ACSOL’s Conference Calls

Conference Call Recordings Online
Dial-in number: 1-712-770-8055, Conference Code: 983459

Monthly Meetings [details]
November 2018 Call Audio
, 12/08 – San Diego

Emotional Support Group: (Los Angeles) 11/24, 12/22 [details]

Registration Laws for all 50 States

ACSOLCalifornia

CA: Judge Issues Final Ruling in Prop. 57 Case

[ACSOL]

Emergency regulations, intended to implement Proposition 57 and issued by the California Department of Corrections and Rehabilitation (CDCR), must be set aside, according to a final ruling released today by a Sacramento Superior Court judge. The ruling specifically stated that “CDCR cannot substitute its judgment for what it wishes the drafters of Proposition 57 had said. Nor may CDCR’s…regulations override a clear directive in the Constitution.

“Due to this ruling, CDCR’s emergency regulations issued in March 2017 cannot be enforced and new regulations must be issued. The new regulation must define “‘nonviolent’ in a manner consistent with the Constitution and the voters’ directive.”

“Today’s ruling confirms and expands upon the judge’s tentative ruling issued about a month ago,” stated ACSOL Executive Director Janice Bellucci. “It is a significant victory for prisoners convicted of a sex offense.

“The lawsuit, which was filed in April 2017, focuses upon CDCR’s regulations which excluded anyone convicted of a sex offense from benefiting from  under Prop. 57. A hearing on the matter was held on February 9, 2018.

“Proposition 57 did not include an exclusion for people convicted of a sex offense,” stated Bellucci. “Therefore it was improper for CDCR to create such an exclusion in its emergency regulations.”

Today’s ruling also required Petitioner, the Alliance for Constitutional Sex Offense Laws, to prepare a formal judgment and writ for the judge’s review.

Prop. 57 is a ballot initiative approved by the public in November 2016. One part of that ballot initiative provides for early parole consideration for anyone convicted of a non-violent offense. The ballot initiative did not, however, include a definition of that term.

CA Proposition 57 early parole consideration – Final Order – March 2018 (PDF File)

Related

California to appeal ruling on earlier sex offender parole

Noting lengthy struggles in California over the definition of a violent crime

 

 

Join the discussion

  1. AlexO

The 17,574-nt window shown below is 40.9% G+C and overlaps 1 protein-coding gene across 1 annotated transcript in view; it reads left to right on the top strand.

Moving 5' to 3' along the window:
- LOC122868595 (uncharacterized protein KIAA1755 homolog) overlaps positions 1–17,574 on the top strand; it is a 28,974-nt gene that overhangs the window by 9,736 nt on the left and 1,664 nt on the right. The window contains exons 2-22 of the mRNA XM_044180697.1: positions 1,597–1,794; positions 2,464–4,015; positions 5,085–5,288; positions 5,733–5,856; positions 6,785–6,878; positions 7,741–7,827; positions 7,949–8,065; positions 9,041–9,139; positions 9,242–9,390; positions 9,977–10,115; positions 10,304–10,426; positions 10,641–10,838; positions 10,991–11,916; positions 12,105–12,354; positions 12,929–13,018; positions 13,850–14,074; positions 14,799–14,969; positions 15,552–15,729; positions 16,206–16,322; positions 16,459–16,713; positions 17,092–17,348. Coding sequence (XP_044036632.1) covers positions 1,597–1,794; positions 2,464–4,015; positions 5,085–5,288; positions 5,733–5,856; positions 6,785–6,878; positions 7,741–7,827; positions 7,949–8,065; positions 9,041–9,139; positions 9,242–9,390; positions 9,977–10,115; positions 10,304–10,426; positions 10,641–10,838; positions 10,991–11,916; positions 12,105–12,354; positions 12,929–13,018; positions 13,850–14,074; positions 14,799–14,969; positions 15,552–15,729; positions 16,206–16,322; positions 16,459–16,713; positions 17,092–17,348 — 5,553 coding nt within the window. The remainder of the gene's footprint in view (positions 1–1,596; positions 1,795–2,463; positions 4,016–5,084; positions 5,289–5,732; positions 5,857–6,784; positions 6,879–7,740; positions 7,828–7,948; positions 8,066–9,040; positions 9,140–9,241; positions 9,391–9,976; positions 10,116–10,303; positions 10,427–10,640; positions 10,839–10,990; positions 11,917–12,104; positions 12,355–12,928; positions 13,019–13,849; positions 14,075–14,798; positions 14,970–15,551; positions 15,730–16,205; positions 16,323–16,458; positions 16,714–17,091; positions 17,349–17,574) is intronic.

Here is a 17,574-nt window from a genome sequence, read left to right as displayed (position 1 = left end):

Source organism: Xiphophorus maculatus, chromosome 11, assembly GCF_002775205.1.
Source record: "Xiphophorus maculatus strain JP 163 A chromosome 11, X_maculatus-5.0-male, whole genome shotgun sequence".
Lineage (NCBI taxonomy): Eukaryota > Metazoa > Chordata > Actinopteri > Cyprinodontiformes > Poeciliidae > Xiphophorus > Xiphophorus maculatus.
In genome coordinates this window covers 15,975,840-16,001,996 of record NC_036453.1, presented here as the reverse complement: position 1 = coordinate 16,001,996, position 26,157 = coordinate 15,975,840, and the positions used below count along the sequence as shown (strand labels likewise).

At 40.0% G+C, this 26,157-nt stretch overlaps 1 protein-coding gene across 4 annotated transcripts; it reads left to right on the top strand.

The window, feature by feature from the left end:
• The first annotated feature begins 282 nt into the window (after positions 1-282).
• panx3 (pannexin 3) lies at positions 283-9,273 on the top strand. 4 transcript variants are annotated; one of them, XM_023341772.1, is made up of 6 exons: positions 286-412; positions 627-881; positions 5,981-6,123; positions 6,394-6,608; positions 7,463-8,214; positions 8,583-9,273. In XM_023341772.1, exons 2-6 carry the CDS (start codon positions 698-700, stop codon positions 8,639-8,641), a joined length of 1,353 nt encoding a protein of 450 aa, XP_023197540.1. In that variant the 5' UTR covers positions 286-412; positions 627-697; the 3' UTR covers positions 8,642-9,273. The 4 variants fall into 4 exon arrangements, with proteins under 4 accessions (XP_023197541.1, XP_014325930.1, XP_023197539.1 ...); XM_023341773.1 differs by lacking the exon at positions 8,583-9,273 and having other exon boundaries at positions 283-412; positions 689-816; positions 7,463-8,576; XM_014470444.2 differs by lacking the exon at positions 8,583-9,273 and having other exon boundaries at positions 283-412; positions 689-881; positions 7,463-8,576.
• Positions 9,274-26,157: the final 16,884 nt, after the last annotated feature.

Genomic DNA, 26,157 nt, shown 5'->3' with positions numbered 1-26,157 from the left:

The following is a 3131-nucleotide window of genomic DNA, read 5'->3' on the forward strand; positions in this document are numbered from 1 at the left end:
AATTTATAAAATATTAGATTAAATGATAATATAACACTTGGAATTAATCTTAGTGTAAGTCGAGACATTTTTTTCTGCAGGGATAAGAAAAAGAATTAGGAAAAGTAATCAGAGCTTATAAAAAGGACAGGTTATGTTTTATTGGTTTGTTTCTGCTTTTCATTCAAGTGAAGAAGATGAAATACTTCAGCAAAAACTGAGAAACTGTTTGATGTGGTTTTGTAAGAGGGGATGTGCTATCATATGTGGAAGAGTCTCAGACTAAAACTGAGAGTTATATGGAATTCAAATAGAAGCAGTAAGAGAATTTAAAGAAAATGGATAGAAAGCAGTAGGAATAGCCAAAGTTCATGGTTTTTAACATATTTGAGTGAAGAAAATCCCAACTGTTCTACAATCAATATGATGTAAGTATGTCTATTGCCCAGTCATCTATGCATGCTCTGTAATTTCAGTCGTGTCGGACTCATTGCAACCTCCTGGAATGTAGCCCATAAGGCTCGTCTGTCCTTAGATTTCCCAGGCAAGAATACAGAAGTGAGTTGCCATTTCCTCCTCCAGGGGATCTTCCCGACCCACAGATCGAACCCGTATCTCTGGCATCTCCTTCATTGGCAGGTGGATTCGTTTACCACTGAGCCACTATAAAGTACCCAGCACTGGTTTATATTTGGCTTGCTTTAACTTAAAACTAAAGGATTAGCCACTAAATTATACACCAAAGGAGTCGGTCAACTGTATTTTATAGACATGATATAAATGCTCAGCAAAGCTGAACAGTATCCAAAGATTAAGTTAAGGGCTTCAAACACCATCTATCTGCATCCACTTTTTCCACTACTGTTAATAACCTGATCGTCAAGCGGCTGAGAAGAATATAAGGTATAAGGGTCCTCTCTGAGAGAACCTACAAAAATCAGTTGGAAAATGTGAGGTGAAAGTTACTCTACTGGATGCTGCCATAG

That’s great news! I hope this will help many people start on the road to recovery!

  2. cool CA RC

    Way to go Janice!!

  3. J

    FACTS PREVAIL!!!!!!!

  4. Agamemnon

    Congratulations!

    But will this ruling open up CDCR for a lawsuit for anyone who was incarcerated during Prop 57’s implementation but was unconstitutionally disregarded for early parole?

    • Tracy Foley

      Can you give the 23# violent crimes under prop57 that’s stated in the article on 3/5/2018

  5. Neil

    Great job, Janice and team! You slew the giant.

    • Janice Bellucci

      @Neil – The giant has been damaged but is not yet dead.

  6. The Static-99R Is A Scam

    Good job and thanks, Janice.

  7. Fb

    Is the State going to appeal?

    • Janice Bellucci

      @Fb – The attorneys for the State of California told the media today that they will appeal the judge’s decision. See link above: “California to appeal ruling on earlier sex offender parole”.

      • Lisa R

        Wow. They are going to appeal after they stated 667.5 was for enhancement purposes? What if it was a first offense for let’s say 288 (a) Lewd & Lascivious and there was no enhancement and in the charging documents 667.5 was never mentioned? I know of one… This could be good for some… I hope you bring in the real statistics…I read some of the friends of the court briefs on Moral Panics…and there are some great articles…about how the U.S. Supreme Court had their stats wrongs…and the CDCR have the Static 99..to determine “risk”..and on top of that, they don’t use it…288 (a) Lewd and Lascivious for instance: Fondle a breast IS not violent…

        • Mike G

          @Lisa R
          I admit up front that I am clueless about this particular situation, but I was told that anything that involves a child under 14 is automatically considered Violent and makes you a Serious offender.

        • Thoughtasweak